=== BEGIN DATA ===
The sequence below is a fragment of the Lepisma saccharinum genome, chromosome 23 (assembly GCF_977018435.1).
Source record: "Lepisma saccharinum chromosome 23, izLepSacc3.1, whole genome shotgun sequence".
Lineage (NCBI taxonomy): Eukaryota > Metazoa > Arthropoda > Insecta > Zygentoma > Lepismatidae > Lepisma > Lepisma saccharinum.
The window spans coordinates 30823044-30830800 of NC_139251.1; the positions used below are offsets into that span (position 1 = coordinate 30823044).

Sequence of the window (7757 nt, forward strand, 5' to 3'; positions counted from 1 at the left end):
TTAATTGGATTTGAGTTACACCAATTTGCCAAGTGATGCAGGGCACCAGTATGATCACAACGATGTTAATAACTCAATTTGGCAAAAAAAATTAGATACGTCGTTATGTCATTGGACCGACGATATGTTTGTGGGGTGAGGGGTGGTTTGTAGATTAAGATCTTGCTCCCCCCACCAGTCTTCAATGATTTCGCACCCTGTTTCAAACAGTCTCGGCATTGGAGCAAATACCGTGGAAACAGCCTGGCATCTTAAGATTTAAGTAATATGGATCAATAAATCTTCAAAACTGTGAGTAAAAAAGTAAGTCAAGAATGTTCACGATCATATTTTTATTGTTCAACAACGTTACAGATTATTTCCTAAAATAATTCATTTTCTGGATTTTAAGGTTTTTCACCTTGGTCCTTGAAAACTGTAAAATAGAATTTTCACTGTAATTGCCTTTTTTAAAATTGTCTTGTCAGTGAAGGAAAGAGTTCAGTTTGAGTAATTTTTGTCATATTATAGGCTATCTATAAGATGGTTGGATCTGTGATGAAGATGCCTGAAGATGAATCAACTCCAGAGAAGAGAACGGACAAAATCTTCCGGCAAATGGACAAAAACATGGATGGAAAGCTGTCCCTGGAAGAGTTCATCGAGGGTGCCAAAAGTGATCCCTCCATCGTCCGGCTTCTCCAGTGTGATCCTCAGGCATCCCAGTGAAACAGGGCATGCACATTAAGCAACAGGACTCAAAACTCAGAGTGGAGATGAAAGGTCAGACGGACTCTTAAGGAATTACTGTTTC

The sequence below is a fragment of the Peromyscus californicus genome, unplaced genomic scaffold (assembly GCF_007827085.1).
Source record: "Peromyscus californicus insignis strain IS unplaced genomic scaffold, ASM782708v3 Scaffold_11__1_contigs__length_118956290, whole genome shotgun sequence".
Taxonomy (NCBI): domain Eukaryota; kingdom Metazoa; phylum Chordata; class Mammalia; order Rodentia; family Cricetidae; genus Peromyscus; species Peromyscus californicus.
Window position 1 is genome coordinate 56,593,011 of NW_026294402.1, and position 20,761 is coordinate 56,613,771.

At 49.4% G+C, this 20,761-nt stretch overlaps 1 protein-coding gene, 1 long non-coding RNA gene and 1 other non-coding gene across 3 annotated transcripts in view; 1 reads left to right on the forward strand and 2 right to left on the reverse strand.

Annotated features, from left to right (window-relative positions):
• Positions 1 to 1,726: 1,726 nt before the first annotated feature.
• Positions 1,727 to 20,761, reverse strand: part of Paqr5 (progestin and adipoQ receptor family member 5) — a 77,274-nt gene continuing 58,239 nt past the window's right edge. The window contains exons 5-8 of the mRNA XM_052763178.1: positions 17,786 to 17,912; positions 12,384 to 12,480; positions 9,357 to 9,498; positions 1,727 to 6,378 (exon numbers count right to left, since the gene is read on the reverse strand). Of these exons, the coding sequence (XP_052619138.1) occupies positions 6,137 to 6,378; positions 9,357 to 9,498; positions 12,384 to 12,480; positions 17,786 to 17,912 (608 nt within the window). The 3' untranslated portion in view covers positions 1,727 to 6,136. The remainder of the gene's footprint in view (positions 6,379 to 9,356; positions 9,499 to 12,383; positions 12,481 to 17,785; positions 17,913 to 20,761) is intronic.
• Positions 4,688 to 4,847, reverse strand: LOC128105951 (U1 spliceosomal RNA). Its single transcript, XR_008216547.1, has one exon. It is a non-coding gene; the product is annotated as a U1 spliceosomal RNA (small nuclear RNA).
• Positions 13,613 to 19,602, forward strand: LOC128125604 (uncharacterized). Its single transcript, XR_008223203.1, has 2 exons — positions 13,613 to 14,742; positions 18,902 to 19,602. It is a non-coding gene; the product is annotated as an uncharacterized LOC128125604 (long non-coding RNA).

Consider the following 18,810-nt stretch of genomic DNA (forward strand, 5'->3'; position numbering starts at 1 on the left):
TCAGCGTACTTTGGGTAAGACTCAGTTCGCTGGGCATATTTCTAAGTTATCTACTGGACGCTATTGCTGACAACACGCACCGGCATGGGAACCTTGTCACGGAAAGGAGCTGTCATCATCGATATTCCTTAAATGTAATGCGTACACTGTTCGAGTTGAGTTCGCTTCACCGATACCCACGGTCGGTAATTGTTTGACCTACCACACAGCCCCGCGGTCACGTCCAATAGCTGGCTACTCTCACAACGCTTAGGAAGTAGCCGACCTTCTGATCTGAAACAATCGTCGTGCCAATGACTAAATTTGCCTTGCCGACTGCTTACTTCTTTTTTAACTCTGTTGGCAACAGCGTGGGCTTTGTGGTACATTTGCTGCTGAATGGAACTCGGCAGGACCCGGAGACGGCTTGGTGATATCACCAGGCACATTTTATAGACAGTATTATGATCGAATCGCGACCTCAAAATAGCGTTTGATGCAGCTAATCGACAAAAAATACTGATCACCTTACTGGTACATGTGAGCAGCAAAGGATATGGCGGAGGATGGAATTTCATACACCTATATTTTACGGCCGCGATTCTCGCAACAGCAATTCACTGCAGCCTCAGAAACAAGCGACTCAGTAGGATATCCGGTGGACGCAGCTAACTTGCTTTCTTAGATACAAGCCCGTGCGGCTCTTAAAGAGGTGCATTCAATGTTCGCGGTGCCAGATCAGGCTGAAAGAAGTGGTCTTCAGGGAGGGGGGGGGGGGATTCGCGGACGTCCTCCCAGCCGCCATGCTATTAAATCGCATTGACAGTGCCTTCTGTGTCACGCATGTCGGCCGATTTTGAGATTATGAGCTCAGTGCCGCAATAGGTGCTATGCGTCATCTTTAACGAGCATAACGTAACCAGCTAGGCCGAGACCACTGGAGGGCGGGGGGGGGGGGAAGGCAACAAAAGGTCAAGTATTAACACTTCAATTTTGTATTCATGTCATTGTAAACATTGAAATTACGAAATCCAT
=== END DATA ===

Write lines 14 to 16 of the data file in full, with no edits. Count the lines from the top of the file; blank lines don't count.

• Positions 1,727 to 20,761, reverse strand: part of Paqr5 (progestin and adipoQ receptor family member 5) — a 77,274-nt gene continuing 58,239 nt past the window's right edge. The window contains exons 5-8 of the mRNA XM_052763178.1: positions 17,786 to 17,912; positions 12,384 to 12,480; positions 9,357 to 9,498; positions 1,727 to 6,378 (exon numbers count right to left, since the gene is read on the reverse strand). Of these exons, the coding sequence (XP_052619138.1) occupies positions 6,137 to 6,378; positions 9,357 to 9,498; positions 12,384 to 12,480; positions 17,786 to 17,912 (608 nt within the window). The 3' untranslated portion in view covers positions 1,727 to 6,136. The remainder of the gene's footprint in view (positions 6,379 to 9,356; positions 9,499 to 12,383; positions 12,481 to 17,785; positions 17,913 to 20,761) is intronic.
• Positions 4,688 to 4,847, reverse strand: LOC128105951 (U1 spliceosomal RNA). Its single transcript, XR_008216547.1, has one exon. It is a non-coding gene; the product is annotated as a U1 spliceosomal RNA (small nuclear RNA).
• Positions 13,613 to 19,602, forward strand: LOC128125604 (uncharacterized). Its single transcript, XR_008223203.1, has 2 exons — positions 13,613 to 14,742; positions 18,902 to 19,602. It is a non-coding gene; the product is annotated as an uncharacterized LOC128125604 (long non-coding RNA).